If You Can Stand on One Foot, You Might Live Longer
Over 80 percent of test subjects bore out the hypothesis.
Posted June 26, 2022 | Reviewed by Jessica Schrader
- A recent study linked the ability to balance while standing on one foot with life expectancy.
- In the study, age had a significant effect on the ability to hold the one-leg position.
- The authors suggest that the test should be incorporated into standard health exams as a starting point for investigating underlying disorders.
The next time you have to wait in line, say at an airport check-in counter, you could pass the time, at least a few seconds of it, by standing on one foot. And if you are able to balance for at least 10 seconds with one foot touching the mid-calf of the other, you may have an indication as to your life expectancy. At least this is the finding of a large study reported recently in the British Journal of Sports Medicine.
The researchers point out that balancing ourselves when we stand or walk is something most of us can do reasonably well until we reach our sixth decade. Subsequently, there can be a rapid decline with predictable consequences: falling, bone, muscle, and brain injury, immobility, difficulty working, social isolation, and even weight gain. Should a significant deterioration in balance be detected, simple interventions can be initiated that range from checking for vertigo, abnormal blood pressure, loss of muscle, and the beginning stages of dementia, to seeing if the subject's footwear gives enough support. It seems like such a simple idea: When someone comes in for his or her annual physical examination, carry out the 10-second balance test. Yet are the results relevant? Do they have any bearing on the present and future health of the patient? This was the question the authors of the study set out to answer.
This above-cited trial in the British Journal of Sports Medicine was undertaken in Brazil and assessed various parameters of health status among 1702 individuals, 68% of whom were male. The age of the survey population ranged from 51 to 75 and the study was carried out between 2008 and 2020.
The concept was simple: The researchers wanted to find out whether a balance test might be a reliable predictor of a person’s risk of death from any cause during the decade following the test.
The volunteers underwent a physical examination before the test, including measuring their gait. Those whose gait, i.e., ability to walk at a normal pace, was abnormal were eliminated from the study, as they may have had underlying health conditions such as a neurological disorder that already was impairing their balance.
The test was simple: The volunteers were told to put the front of the free foot on the lower back portion of the foot on the ground. They had to keep their arms by their sides, not windmill them around for balance. And they were told to keep their gaze fixed straight ahead. They had to hold this posture for 10 seconds—which doesn’t seem long until you try it.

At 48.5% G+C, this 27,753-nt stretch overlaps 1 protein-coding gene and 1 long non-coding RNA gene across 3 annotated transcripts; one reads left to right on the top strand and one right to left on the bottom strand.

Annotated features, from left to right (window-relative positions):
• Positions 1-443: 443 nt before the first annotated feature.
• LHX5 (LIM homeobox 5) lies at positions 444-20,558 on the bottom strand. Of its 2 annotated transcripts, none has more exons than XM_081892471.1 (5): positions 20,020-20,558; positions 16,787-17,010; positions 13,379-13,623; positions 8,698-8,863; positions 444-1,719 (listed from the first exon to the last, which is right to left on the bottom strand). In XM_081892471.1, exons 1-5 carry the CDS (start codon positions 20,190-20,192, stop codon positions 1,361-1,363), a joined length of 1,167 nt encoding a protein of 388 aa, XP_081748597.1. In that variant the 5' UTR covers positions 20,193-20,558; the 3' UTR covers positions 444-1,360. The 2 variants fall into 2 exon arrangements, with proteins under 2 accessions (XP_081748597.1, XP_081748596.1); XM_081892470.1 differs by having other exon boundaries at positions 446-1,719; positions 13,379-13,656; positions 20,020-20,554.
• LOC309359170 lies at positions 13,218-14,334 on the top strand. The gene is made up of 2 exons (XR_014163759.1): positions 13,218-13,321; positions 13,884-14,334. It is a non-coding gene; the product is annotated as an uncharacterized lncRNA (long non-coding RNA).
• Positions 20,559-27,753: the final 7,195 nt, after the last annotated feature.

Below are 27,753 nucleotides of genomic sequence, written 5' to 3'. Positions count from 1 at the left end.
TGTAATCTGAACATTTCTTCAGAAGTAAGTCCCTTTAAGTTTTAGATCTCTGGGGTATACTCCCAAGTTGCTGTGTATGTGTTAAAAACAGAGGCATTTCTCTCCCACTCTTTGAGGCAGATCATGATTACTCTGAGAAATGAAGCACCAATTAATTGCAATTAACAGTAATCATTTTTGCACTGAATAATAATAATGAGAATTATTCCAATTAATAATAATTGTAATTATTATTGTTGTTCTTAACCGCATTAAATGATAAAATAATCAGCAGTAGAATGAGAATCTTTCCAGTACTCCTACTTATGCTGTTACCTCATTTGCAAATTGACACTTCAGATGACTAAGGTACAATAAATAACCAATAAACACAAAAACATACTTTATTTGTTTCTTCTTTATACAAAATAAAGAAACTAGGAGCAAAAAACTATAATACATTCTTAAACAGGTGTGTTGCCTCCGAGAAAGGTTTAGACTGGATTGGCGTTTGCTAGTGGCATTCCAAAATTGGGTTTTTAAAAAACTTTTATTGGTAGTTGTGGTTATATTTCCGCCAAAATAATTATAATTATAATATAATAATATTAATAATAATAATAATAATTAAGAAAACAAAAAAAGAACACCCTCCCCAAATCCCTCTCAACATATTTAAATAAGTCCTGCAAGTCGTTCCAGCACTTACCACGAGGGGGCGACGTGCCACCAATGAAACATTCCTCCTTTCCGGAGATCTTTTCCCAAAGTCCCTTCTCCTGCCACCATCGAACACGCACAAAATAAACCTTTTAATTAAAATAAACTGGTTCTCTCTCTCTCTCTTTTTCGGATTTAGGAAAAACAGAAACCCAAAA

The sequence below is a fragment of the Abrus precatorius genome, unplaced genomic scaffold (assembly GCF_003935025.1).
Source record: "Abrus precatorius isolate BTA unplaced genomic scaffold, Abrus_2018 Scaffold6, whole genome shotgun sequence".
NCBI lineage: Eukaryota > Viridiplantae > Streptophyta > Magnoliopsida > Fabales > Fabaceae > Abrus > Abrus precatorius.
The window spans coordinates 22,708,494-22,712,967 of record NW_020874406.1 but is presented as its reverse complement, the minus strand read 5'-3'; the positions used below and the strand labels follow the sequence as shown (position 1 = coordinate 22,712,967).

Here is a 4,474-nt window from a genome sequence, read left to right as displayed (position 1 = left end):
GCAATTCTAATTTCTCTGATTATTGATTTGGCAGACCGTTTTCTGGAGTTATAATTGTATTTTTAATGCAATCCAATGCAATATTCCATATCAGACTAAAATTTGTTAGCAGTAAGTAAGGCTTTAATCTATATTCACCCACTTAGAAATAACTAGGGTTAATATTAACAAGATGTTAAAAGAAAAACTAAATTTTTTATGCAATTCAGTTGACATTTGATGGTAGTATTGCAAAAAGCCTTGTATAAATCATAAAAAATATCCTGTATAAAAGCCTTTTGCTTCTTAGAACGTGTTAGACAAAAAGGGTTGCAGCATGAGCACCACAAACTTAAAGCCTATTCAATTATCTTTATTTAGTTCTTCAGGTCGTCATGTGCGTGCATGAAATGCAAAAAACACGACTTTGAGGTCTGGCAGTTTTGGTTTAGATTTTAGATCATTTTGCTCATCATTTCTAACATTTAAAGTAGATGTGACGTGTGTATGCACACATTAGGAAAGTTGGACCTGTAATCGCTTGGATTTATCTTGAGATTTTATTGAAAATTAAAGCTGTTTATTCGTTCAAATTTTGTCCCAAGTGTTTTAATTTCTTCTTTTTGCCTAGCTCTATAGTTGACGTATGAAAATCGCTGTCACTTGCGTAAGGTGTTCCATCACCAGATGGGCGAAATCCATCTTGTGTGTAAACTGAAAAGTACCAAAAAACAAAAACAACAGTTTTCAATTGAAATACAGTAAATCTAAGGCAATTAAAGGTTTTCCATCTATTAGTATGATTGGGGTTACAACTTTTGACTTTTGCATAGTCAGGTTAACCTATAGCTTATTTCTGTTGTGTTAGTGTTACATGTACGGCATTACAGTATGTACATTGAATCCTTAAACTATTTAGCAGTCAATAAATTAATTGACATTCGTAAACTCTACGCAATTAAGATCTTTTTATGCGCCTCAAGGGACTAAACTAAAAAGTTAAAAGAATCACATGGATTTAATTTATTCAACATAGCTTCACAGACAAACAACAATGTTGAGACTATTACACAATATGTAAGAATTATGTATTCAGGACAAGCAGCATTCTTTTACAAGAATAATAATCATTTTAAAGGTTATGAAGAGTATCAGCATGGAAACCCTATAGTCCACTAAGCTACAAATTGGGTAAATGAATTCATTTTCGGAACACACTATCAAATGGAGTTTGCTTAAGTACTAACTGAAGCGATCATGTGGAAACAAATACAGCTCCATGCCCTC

The results affirmed what the researchers had predicted: Age had a significant effect on the ability to hold the one-leg position. The youngest group, ages 51 to 55, had the fewest members who failed the test (5%). The numbers rose with age: 8% of the 56- to 60-year-olds, just under 18% of 61- to 65-year-olds, and just under 37% of 66- to 70-year-olds failed the test—as did more than half of those aged 71 to 75.
Obviously, there are many health, age, and lifestyle factors that might have affected the successful passing of the test, and perhaps the longevity of the participants. This was accounted for in the study; for example, when the study began, the authors could not have anticipated deaths from COVID-19 (7%). However even after taking this into account, the authors found that an inability to stand unsupported on one leg for 10 seconds increased the risk of death from any cause by 84%.
This does not mean you should leave your place in line at the airport and rush to find someone to write your will, should you fail the test. But it is worth trying the test at home or some other quiet place where you can concentrate on your balance. And if you find yourself unable to stand unsupported, you should mention this to your health provider at your next visit. Indeed, as the authors suggest, this test should be incorporated into a standard physical examination as a starting point for investigating underlying metabolic, neurological, and orthopedic disorders.
The inability to stand on one leg is not the cause of decreased longevity, but a symptom of medical conditions that may impact this function. This is especially true when found among a younger population. If 99-year-olds can’t balance on one foot, their longevity is not going to be much affected by intense yoga practice or looking into the underlying causes of lack of balance. But if a 56-year-old fails the test, then it is important to see whether the failure is related to a possible neurological or orthopedic disorder, weight gain, inactivity, inner ear issues, or maybe too little sleep and exhaustion. This simple test may lead to interventions that do prolong life.